The paper is surveying the results of an ESA-project on a polyimide composite named "SINTIMID". The main target was to find a self lubricating composite (SLC) which is suitable for missions to the inner solar system, where operating temperatures up to 300°C in vacuum are expected. The paper comprises a short introduction into the requirements derived from ECSS for SLC material intended for use in journal bearings working in space. It covers a brief description of new equipments for medium temperatures "vacuum tribometer" and "Journal Bearing Test rig". The presented results will cover mainly the friction and wear behaviour and component test performance. The influences of parameters like load, speed, atmosphere and temperature are discussed and compared to other already known materials, e.g. Vespel SP3. The verification procedure included three phases: a screening on several compositions with different fillers and combinations, a detailed friction test campaign on two best compositions (15M and 30M) and a final bush testing on only the best (15M=15w% MoS2). All material properties in relation to ECSS E30 were verified. No objections to the requirements were identified. Finally, a recommendation for design of bushes was set up on the results.

  4. The Solar Umbrella: A Low-cost Demonstration of Scalable Space Based Solar Power

    Science.gov (United States)

    Contreras, Michael T.; Trease, Brian P.; Sherwood, Brent

    2013-01-01

    Within the past decade, the Space Solar Power (SSP) community has seen an influx of stakeholders willing to entertain the SSP prospect of potentially boundless, base-load solar energy. Interested parties affiliated with the Department of Defense (DoD), the private sector, and various international entities have all agreed that while the benefits of SSP are tremendous and potentially profitable, the risk associated with developing an efficient end to end SSP harvesting system is still very high. In an effort to reduce the implementation risk for future SSP architectures, this study proposes a system level design that is both low-cost and seeks to demonstrate the furthest transmission of wireless power to date. The overall concept is presented and each subsystem is explained in detail with best estimates of current implementable technologies. Basic cost models were constructed based on input from JPL subject matter experts and assume that the technology demonstration would be carried out by a federally funded entity. The main thrust of the architecture is to demonstrate that a usable amount of solar power can be safely and reliably transmitted from space to the Earth's surface; however, maximum power scalability limits and their cost implications are discussed.

  5. The Importance of UV/Visible Space-Based Telescopic Observations for Planetary Science

    Science.gov (United States)

    Clarke, J. T.

    2017-02-01

    First rate science has repeatedly resulted from HST observations of solar system objects. This overview of the science goals and outcomes of some of these programs will illustrate the importance of combined telescopic and in situ measurements.

  6. A Space-Based Generic Pattern for Self-Initiative Load Balancing Agents

    Science.gov (United States)

    Kühn, Eva; Sesum-Cavic, Vesna

    Load-Balancing is a significant problem in heterogeneous distributed systems. There exist many load balancing algorithms, however, most approaches are very problem specific oriented and a comparison is therefore complex. This paper proposes a generic architectural pattern for a load balancing framework that allows for the plugging of different load balancing algorithms, reaching from unintelligent to intelligent ones, to ease the selection of the best algorithm for a certain problem scenario. As in complex network environments there is no "one-fits-all solution", also the integration of several different algorithms shall be supported. The presented pattern assumes autonomous agents and decentralized control. It can be composed towards arbitrary network topologies, foresees exchangeable policies for load-balancing, and uses a black-board based communication mechanism to achieve high software architecture agility. The pattern has been implemented and first instantiations of it with three algorithms have been benchmarked.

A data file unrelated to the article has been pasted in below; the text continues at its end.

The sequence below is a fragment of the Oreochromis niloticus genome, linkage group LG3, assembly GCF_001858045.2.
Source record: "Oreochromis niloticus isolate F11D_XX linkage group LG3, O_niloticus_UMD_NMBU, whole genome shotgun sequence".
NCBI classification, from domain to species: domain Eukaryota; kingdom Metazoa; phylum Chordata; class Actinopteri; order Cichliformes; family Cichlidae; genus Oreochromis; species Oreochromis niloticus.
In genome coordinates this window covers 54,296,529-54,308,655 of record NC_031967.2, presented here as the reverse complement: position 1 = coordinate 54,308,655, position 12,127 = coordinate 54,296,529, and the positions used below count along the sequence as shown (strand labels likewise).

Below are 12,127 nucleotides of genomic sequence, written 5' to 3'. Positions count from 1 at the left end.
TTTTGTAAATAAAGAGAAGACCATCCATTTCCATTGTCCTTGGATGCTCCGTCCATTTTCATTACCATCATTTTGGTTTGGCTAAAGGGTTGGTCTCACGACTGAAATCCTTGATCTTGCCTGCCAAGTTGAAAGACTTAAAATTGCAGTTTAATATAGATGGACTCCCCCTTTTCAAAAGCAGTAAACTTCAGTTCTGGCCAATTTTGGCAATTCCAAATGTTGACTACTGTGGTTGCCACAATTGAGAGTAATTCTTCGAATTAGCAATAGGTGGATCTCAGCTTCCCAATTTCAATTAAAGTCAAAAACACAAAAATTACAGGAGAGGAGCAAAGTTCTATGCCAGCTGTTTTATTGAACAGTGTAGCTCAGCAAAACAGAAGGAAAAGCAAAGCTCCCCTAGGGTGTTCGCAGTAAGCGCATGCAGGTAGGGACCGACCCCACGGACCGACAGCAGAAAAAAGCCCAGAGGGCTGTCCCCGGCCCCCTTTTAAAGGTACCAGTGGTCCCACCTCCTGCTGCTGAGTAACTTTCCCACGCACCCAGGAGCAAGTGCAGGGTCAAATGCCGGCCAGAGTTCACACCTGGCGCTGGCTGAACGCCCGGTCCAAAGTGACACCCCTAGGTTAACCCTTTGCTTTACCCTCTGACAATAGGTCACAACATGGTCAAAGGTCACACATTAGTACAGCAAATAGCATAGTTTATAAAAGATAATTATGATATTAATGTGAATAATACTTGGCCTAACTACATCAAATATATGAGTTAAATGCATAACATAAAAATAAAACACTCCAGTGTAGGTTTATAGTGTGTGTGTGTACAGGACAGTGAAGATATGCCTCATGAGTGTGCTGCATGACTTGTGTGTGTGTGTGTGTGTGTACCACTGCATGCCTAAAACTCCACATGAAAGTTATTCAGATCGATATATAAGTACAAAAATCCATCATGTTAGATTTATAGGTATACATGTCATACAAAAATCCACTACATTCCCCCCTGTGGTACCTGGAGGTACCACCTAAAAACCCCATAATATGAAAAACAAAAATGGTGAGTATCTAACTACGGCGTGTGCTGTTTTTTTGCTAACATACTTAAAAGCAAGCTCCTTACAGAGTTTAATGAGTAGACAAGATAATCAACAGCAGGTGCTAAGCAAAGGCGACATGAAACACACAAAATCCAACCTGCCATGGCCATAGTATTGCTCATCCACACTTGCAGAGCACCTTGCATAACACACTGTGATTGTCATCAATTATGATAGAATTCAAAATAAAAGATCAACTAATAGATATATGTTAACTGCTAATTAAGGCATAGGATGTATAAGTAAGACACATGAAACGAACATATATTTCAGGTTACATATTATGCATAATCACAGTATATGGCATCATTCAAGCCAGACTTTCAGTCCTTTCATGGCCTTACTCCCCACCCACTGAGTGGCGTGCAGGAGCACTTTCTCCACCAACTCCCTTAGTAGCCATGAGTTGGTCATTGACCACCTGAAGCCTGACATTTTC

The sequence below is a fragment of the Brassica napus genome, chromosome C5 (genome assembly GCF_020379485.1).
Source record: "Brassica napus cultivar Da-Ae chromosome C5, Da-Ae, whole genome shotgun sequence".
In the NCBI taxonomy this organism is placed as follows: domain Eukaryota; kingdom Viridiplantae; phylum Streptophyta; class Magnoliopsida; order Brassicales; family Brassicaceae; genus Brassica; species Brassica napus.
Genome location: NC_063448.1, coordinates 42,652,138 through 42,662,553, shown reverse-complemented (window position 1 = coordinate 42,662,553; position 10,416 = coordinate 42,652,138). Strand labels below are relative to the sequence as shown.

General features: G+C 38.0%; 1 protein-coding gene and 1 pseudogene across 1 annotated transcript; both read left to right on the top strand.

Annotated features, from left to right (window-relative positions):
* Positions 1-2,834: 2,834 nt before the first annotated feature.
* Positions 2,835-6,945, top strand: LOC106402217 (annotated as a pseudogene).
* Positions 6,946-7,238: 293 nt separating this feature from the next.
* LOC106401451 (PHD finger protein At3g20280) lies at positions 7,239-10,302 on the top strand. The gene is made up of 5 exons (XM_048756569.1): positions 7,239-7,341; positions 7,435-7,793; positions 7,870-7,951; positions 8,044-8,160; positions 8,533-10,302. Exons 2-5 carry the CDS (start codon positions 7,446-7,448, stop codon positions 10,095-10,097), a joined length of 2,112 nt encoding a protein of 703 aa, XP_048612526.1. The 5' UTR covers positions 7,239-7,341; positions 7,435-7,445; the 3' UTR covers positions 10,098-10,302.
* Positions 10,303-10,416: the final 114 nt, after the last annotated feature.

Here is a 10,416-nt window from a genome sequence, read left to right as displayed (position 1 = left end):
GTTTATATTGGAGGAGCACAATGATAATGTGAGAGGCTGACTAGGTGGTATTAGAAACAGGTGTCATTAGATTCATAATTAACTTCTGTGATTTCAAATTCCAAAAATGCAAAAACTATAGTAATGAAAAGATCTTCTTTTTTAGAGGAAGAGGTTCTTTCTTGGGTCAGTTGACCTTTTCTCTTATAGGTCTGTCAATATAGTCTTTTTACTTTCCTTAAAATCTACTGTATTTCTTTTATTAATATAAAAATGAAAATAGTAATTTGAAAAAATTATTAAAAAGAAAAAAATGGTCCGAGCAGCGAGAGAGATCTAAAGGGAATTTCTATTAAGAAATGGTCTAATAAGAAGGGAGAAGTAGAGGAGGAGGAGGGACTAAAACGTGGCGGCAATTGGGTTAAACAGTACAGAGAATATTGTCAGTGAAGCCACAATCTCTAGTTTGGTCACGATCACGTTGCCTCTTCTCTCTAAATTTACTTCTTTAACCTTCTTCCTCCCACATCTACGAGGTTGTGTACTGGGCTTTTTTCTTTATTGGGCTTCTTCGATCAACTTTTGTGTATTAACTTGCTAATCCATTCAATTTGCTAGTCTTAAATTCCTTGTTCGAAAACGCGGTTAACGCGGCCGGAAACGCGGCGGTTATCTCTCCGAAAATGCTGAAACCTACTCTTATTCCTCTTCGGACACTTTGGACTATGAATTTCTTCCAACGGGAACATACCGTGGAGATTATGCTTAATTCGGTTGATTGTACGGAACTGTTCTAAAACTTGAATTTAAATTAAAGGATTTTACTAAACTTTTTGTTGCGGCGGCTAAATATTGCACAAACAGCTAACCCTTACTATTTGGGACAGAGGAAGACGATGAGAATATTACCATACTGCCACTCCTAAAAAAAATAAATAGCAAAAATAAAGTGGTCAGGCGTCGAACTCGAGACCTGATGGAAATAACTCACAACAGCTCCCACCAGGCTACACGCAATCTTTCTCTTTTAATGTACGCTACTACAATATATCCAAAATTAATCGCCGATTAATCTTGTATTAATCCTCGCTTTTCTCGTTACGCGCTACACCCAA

7. Space-Based Reconfigurable Software Defined Radio Test Bed Aboard International Space Station

    Science.gov (United States)

    Reinhart, Richard C.; Lux, James P.

    2014-01-01

    The National Aeronautical and Space Administration (NASA) recently launched a new software defined radio research test bed to the International Space Station. The test bed, sponsored by the Space Communications and Navigation (SCaN) Office within NASA is referred to as the SCaN Testbed. The SCaN Testbed is a highly capable communications system, composed of three software defined radios, integrated into a flight system, and mounted to the truss of the International Space Station. Software defined radios offer the future promise of in-flight reconfigurability, autonomy, and eventually cognitive operation. The adoption of software defined radios offers space missions a new way to develop and operate space transceivers for communications and navigation. Reconfigurable or software defined radios with communications and navigation functions implemented in software or VHDL (Very High Speed Hardware Description Language) provide the capability to change the functionality of the radio during development or after launch. The ability to change the operating characteristics of a radio through software once deployed to space offers the flexibility to adapt to new science opportunities, recover from anomalies within the science payload or communication system, and potentially reduce development cost and risk by adapting generic space platforms to meet specific mission requirements. The software defined radios on the SCaN Testbed are each compliant to NASA's Space Telecommunications Radio System (STRS) Architecture. The STRS Architecture is an open, non-proprietary architecture that defines interfaces for the connections between radio components. It provides an operating environment to abstract the communication waveform application from the underlying platform specific hardware such as digital-to-analog converters, analog-to-digital converters, oscillators, RF attenuators, automatic gain control circuits, FPGAs, general-purpose processors, etc. and the interconnections among different radio components.